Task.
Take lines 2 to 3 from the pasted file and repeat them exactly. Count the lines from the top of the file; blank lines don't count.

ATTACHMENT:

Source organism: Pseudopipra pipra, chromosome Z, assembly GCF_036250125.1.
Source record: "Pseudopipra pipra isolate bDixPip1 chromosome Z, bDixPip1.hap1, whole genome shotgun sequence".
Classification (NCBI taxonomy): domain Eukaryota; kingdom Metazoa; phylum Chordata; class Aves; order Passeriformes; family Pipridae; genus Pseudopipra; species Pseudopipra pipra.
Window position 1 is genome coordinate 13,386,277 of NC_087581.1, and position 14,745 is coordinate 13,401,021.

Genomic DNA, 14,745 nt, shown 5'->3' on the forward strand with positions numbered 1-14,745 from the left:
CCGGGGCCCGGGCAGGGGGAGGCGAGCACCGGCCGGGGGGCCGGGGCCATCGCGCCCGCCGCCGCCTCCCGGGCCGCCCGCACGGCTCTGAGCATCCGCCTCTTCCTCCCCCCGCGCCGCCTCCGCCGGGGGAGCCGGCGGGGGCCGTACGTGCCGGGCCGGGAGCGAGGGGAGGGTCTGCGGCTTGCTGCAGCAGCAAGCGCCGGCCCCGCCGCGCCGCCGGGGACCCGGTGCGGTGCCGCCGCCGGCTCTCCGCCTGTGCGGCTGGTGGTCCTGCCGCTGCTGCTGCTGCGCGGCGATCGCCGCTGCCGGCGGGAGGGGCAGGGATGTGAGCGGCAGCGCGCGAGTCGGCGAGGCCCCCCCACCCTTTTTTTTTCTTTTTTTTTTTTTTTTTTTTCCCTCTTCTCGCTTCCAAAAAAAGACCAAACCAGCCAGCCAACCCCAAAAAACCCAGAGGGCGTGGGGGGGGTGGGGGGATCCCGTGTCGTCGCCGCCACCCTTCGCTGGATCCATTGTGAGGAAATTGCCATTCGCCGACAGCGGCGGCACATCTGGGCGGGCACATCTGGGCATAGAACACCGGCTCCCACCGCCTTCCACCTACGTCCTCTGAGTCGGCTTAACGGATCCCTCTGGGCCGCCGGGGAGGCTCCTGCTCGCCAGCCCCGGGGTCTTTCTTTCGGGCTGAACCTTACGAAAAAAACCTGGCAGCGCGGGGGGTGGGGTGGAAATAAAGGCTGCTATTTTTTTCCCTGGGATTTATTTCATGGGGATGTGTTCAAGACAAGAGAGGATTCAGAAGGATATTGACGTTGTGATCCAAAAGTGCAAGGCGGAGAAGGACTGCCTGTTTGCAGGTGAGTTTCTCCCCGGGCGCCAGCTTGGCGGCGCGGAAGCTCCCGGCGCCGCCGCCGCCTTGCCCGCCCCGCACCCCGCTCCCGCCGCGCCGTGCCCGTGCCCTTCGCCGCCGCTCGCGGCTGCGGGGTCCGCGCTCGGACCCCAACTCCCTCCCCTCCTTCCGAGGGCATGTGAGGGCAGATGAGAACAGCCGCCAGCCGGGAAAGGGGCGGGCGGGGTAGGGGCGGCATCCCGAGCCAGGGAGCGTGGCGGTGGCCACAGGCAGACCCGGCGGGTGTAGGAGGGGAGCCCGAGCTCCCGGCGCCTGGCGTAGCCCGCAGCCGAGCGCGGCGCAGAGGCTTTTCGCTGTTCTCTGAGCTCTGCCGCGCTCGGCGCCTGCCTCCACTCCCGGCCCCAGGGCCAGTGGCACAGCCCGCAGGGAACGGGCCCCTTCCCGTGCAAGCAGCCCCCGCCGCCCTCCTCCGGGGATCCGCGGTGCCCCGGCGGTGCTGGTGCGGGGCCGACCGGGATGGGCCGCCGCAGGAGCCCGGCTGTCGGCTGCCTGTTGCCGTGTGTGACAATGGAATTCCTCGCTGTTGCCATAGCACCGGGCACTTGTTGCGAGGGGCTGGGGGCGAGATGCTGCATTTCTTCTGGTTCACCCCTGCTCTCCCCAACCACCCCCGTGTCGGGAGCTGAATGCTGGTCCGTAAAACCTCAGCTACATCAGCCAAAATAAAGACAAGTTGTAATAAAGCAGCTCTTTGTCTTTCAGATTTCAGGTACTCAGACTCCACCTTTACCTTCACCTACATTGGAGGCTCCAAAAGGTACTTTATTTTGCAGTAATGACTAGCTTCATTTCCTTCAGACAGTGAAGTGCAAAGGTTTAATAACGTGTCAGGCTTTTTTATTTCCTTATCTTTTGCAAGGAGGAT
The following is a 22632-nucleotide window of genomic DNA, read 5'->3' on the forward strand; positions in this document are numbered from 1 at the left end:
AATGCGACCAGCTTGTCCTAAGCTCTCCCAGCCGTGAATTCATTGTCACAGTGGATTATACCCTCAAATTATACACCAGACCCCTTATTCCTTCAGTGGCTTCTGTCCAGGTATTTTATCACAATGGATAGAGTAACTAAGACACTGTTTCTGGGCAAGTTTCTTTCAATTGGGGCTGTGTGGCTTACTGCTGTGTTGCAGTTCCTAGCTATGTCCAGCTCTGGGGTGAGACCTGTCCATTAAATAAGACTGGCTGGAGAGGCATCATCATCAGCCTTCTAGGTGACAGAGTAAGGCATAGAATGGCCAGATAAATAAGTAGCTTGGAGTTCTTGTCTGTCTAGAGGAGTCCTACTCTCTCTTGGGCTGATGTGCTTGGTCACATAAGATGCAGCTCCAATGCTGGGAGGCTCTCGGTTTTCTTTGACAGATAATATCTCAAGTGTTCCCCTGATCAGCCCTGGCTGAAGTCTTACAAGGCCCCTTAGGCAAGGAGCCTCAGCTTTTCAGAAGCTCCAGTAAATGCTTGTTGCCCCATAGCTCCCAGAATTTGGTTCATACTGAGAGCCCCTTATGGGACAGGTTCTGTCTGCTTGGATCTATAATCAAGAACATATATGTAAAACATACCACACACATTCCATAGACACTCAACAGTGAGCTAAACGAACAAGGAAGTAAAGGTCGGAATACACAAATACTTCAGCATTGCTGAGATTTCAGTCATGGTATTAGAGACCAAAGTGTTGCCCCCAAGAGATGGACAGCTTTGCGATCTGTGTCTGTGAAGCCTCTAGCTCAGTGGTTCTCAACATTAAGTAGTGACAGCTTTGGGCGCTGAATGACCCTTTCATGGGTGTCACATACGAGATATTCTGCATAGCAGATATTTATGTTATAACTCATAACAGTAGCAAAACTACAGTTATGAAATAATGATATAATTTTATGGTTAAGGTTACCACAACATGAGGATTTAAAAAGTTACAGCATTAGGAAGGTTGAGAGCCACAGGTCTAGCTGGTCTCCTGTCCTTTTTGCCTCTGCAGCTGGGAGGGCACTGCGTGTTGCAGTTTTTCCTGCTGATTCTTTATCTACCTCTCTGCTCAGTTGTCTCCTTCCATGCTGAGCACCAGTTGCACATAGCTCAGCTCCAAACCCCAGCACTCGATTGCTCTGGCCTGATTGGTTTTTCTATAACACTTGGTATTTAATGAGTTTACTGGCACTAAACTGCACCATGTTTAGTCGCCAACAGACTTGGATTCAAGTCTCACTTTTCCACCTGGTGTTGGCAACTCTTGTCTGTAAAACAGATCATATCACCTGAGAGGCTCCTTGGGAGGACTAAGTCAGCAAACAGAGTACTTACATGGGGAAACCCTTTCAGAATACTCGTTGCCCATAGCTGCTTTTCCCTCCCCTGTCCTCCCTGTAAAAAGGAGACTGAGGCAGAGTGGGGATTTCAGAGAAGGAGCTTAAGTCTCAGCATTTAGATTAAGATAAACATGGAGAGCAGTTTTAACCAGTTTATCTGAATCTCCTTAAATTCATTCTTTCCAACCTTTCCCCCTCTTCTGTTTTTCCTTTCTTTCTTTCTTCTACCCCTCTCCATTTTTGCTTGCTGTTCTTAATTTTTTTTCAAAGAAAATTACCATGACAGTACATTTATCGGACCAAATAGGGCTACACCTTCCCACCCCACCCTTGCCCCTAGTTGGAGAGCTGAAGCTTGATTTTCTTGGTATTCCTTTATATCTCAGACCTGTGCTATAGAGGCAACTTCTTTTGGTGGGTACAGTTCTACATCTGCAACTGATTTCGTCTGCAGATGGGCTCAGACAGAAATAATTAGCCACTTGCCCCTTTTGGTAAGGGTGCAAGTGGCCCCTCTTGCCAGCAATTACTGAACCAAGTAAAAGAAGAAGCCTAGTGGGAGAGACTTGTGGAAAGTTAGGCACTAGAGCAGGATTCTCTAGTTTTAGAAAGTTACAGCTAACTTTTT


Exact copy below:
Source record: "Pseudopipra pipra isolate bDixPip1 chromosome Z, bDixPip1.hap1, whole genome shotgun sequence".
Classification (NCBI taxonomy): domain Eukaryota; kingdom Metazoa; phylum Chordata; class Aves; order Passeriformes; family Pipridae; genus Pseudopipra; species Pseudopipra pipra.